Wednesday, December 22, 2010

New Beginning 815

March 9, 1916

“Well,” says the Devil, “I haven't seen them in ages, you know.”

You shift in your seat, uncomfortable. At your wrist sits an untouched glass of gin and tonic, a napkin topped with haphazard silverware rearranged by the movement of your hand. A white tablecloth that you suspect may actually be yellow, and cleverly hiding it. And across from you sits a gentleman who reclines in his chair with the ease of a snake.

You bite your lip. “That isn't to say—but you still remember the story, don't you?”

“But of course,” he says, lifting a gracious eyebrow.

There is a locket at his breast, an oddly feminine thing for a man of his beauty to be wearing. Small and ovular. The sort of thing that would hold a miniature of a beloved nephew—not too precious, not too invaluable, but somewhere in between, something vaguely intimate. There is a warning glow about its dull brassy tarnish that tells you that you don't want to know what is inside.

You shift your eyes away, to the silverware at his wrist. Carefully, you swallow. In the scratched reflection, his eyes are a thick, solid, swirling golden yellow. No pupil to speak of. Only brass.

He coughs politely in his throat. You rip your eyes back up to his face.

“You know what I am,” he says, business like, folding his long fingered hands atop the table. “You know what I have to tell you. Therefore it should follow that you know what I require in return.”

"Oh, I know what you are," you say, and repelled by his evil arrogance you grab the plate of curled butter at your wrist and you throw it at him and his eyes widen as the churned milk melts and covers his skin and his flesh begins to burn, and now you have vanquished him, because since your childhood you have been taught what to do in such a circumstance: Butter the Devil you know.

Opening: Askance.....Continuation: anon


Evil Editor said...

Unchosen continuation:

You know that you will agree to his terms. And he knows that you know.

"Very well," you tell him, your eyes drawn back to his perfect manicure.

"To defeat Pancho Villa, you must build huge warehouses and fill them with tools and building materials. His men will be drawn to these strongholdings from where you can gather them up and enslave them."

"It will be done," you say, and find you are assuring yourself as much as you are him. "And your price..."

"You will send your people to these places, and what they receive there will have instuction so obtuse that their profanity will drive them to my arms. But they must never know of our agreement. You will call these places Home Depot."


Evil Editor said...

"...who reclines in his chair with the ease of a snake" doesn't work for me, but only because I have no idea with how much ease a snake would recline in a chair.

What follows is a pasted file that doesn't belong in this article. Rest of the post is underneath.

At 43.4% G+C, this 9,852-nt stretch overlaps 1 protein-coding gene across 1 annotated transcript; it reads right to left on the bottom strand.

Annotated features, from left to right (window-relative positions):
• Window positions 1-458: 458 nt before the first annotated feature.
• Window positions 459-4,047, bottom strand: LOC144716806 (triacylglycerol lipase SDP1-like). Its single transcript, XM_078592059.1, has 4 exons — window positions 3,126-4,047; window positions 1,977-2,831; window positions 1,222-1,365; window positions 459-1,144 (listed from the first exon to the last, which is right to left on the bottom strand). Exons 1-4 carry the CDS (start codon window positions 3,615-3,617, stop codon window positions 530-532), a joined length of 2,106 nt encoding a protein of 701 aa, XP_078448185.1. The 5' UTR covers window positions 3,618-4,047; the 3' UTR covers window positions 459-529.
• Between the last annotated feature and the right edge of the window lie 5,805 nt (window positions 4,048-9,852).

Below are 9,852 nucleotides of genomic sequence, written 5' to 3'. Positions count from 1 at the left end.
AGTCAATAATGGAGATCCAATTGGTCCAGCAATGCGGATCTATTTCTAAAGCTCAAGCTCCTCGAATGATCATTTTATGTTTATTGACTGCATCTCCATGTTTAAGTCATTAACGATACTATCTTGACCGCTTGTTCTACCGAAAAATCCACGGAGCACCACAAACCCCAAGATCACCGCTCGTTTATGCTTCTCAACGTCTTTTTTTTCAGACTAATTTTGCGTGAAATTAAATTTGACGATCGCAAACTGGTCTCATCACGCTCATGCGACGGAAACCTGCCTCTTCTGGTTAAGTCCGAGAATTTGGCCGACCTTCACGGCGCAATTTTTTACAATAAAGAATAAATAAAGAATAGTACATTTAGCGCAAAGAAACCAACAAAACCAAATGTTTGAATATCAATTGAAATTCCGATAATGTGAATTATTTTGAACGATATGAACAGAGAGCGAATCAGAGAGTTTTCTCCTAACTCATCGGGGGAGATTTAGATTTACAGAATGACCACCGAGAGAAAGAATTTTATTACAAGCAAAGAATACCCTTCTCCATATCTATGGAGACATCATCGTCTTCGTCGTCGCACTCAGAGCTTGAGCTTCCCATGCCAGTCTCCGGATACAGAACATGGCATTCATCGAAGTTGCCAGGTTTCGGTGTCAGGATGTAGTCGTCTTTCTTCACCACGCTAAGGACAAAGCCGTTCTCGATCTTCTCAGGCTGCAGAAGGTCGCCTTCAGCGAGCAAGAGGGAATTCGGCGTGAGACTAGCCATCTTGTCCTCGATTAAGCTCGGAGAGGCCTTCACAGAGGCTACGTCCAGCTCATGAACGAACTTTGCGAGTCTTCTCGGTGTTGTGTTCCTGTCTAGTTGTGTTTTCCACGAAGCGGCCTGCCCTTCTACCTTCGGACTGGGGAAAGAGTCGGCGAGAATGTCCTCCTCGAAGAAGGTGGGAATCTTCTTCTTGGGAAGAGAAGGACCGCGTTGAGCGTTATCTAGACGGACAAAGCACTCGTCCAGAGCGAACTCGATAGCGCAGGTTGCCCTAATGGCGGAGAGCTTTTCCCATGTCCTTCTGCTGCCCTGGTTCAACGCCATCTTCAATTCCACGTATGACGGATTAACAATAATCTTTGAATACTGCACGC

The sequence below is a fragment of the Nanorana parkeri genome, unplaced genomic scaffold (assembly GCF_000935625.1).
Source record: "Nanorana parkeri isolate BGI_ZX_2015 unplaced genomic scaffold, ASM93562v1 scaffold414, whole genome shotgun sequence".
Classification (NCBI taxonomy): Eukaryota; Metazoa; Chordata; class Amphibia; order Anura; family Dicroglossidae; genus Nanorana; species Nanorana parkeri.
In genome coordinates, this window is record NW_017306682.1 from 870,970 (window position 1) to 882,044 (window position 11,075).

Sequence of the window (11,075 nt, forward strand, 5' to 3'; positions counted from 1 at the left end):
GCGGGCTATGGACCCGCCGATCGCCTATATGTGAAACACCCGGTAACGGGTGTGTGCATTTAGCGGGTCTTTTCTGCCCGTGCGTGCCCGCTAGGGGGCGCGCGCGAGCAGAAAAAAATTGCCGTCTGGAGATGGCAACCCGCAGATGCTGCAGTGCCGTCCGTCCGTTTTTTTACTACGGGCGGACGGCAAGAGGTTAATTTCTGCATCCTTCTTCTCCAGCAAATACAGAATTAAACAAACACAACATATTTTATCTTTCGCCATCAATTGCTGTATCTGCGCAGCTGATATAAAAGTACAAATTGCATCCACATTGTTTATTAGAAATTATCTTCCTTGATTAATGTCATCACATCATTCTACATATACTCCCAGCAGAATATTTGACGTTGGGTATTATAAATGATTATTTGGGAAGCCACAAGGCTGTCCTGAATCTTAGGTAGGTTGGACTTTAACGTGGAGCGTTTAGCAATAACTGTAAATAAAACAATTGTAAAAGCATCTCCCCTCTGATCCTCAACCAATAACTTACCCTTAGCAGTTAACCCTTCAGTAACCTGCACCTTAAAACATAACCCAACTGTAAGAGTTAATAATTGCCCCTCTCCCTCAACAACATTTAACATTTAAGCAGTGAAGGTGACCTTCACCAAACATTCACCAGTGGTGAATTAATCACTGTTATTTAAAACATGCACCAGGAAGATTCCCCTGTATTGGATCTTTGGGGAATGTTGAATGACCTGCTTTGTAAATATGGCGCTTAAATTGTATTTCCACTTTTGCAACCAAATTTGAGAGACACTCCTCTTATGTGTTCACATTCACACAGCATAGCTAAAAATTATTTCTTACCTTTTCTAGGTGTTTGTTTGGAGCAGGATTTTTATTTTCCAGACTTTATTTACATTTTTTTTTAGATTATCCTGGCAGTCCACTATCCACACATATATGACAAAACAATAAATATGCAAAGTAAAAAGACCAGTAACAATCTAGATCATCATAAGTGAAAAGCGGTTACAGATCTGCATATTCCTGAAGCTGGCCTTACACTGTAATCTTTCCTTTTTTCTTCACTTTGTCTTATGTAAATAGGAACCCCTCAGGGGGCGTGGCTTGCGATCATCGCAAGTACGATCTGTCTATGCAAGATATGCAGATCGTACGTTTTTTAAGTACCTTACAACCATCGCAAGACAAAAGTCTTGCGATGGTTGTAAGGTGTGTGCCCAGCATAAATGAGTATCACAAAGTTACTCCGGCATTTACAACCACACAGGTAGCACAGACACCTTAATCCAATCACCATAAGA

" oddly feminine thing for a man of his beauty to be wearing." This implies that the type of man who would wear a feminine locket is a man who isn't beautiful. I'd remove "of his beauty."

"...not too precious, not too invaluable, but somewhere in between," There's not much in between, as "invaluable" means pretty much the same as "valuable." I assume you mean, not quite precious, not exactly worthless.

"businesslike" is one word.

I'm not sure we shouldn't enter this conversation a bit earlier so we aren't in the dark so long about what they're talking about, specifically, what or who "them" is in the Devil's first comment.

Anonymous said...

This opening worked great for me. I like the starting without telling us anything. Sure, it leaves us in the dark, but I was very interested to read on.

The word "beautiful" implies more feminine in my opinion, so I was a little confused when the author said that it was surprising for the devil to be wearing a locket after saying he was beautiful.

Otherwise, really great opening!

Askance said...

Thank you for the feedback, EE and others. I really appreciate it. :)

And I laughed SO HARD when I read this. Awesome job, Anon~

Dave F. said...

I read this earlier and then had to do house chores. On coming back to it, I discovered my unease. This is second person. This works and good luck. Second person is hard to do well. Good start.

You don't have to over-describe the devil. He goes over the top all by himself.

batgirl said...

I also stumbled over the image of a snake reclining in a chair, and the locket not being for a beautiful man. The to-and-fro over the value of the locket went on a bit more than necessary, and 'ripping your eyes' was a jarring metaphor - I wasn't sure whether it might be literal, given that this was the devil.
Other than those minor points, I found this an intriguing and well-written opening. Good work!

BuffySquirrel said...

Damn those feminines, they get everywhere.

Anonymous said...

I thought the quality of writing here was better than we've seen in a long time. Only nit-the beauty reference. Nice flow, nice imagery, it reads like you know what you're doing.

Stick and Move said...

I found the same issues with some of the imagery that others mentioned; like you're trying just a tad to hard to be clever.

I'd keep reading to see if the writer finds a groove; I don't know that I could read an entire novel from a second person POV, but I don't know how long it goes on in that POV, so I'd read until it didn't work for me anymore.